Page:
This space explores issues in public education policy, and it advocates for a commitment to and a re-examination of the democratic purposes of schools. If there is some urgency in the message, it is due to the current reform efforts that are based on a radical re-invention of education, now spearheaded by a psychometric blitzkrieg of "metastasizing testing" aimed at dismantling a public education system that took almost 200 years to build. JH August, 2005
Wednesday, August 31, 2005
A Teacher Mourns
This from the Times Picayune:
N.O. Inner-city teacher mourns
Name: Diana Boylston
Home: (504) 914-5302 or (713) 586-2444 Room 826
Subject: My Hurricane Story -- New Orleans Public School teacher mourns possible loss of students
Story: New Orleans Inner City School Teacher mourns possible loss of students (Putting a face on a hurricane victim)
I had to leave my students behind.
Much of inner city New Orleans is filled with indigent or low-income families with no transportation. These people didn’t stay in the city, for the most part, because they were “attached” to their homes. Most have little to attach to and no money or means to leave. Instead, many either rent one side of a shotgun double house or “stay” in one of the city’s five huge housing projects. And that’s where I had to leave my students: on the second floor, in their neighbor’s apartment in the Lafitte Housing Project.
Dwight and Dwan, twin brothers who just turned 17 years old, first became my students at one of the lowest performing middle schools two years ago. Their individual stories are sad before Hurricane Katrina and maybe too intensely painful for the average parent or reader. But their reality was to call Children Services themselves last Friday when they came home to find their circumstances unlivable, once again. That day, they asked if they could live with me, but it wasn’t possible Friday. We agreed to meet on Sunday and plan their future. Hurricane Katrina made all that impossible when I evacuated Saturday night.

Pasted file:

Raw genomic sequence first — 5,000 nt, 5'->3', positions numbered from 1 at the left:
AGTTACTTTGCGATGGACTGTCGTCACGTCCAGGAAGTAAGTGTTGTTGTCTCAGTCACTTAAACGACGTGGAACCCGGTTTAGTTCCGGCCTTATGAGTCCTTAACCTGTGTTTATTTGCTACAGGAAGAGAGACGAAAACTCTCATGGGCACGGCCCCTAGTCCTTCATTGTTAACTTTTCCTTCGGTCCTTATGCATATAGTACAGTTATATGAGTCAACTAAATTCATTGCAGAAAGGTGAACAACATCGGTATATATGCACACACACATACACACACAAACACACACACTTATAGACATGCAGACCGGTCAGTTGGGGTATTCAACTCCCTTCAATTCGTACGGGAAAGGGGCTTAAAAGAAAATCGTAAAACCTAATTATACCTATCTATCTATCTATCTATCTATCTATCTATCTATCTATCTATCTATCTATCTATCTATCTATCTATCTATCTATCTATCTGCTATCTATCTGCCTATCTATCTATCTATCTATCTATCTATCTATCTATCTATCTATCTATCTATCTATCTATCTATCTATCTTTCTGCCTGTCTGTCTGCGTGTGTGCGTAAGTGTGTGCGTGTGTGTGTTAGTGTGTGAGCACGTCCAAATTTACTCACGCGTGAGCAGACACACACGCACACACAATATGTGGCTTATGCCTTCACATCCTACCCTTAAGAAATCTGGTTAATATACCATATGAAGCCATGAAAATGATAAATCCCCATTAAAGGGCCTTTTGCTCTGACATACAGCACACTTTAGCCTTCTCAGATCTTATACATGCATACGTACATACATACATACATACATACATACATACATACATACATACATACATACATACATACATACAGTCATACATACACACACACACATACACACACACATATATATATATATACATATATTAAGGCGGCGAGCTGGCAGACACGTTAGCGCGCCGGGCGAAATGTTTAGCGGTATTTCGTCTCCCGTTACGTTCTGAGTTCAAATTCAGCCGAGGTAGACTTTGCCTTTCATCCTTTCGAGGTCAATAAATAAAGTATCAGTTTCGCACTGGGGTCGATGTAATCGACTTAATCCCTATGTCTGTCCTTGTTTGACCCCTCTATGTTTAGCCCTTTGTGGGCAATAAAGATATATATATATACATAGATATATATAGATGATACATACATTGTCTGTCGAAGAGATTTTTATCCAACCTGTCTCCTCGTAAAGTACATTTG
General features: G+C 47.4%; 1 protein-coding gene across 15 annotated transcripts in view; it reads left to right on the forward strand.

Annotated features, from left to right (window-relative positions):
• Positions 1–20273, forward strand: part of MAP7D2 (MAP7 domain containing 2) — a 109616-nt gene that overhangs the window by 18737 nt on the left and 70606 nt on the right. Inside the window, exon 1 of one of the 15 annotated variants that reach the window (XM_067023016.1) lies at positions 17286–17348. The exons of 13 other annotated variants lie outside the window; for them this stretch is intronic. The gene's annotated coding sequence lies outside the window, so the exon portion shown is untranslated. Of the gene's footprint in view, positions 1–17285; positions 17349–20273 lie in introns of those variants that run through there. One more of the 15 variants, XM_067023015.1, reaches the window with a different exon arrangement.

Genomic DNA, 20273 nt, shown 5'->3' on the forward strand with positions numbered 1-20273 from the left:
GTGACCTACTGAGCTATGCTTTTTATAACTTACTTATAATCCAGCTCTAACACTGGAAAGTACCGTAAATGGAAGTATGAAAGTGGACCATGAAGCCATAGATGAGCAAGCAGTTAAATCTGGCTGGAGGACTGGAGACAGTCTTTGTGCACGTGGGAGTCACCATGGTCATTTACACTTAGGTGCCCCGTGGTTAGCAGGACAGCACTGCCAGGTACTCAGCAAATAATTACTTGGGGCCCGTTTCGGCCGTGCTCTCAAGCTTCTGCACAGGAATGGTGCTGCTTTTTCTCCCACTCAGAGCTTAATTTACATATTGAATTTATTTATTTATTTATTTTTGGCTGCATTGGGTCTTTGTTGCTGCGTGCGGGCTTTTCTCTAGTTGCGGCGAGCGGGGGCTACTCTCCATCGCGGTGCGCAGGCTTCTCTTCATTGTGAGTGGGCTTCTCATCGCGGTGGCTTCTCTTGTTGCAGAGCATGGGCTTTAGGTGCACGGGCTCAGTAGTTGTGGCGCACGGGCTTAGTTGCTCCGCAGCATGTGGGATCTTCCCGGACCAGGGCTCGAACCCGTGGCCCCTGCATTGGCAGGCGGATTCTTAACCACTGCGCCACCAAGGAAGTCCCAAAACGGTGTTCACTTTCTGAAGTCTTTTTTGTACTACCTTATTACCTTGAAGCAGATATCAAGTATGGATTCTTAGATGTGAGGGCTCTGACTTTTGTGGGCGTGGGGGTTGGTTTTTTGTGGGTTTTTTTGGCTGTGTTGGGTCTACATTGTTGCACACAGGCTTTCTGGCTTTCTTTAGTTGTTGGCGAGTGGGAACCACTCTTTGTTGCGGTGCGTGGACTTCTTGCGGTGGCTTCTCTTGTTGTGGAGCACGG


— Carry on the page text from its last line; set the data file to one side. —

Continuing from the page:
We spoke several times trying to coordinate how to drop-off food for the storm but officials issued a curfew by 7p.m.on Saturday night making that impossible. I asked their neighbor to take them to the Superdome, but she said it was a bad experience two years earlier when they evacuated for a tropical storm and that they trusted God.
We spoke at 4:00 a.m. and the storm hit Monday morning at 5:00 a.m. We spoke a few hours later and I haven’t been able to reach them since. From a hotel room in Houston, I sit tortured in from of the TV hoping to see a shot of their building or a face. The news just reported that the Orleans Parish School System would be closed for the next two to three months. What I want to know is… will my students be alive.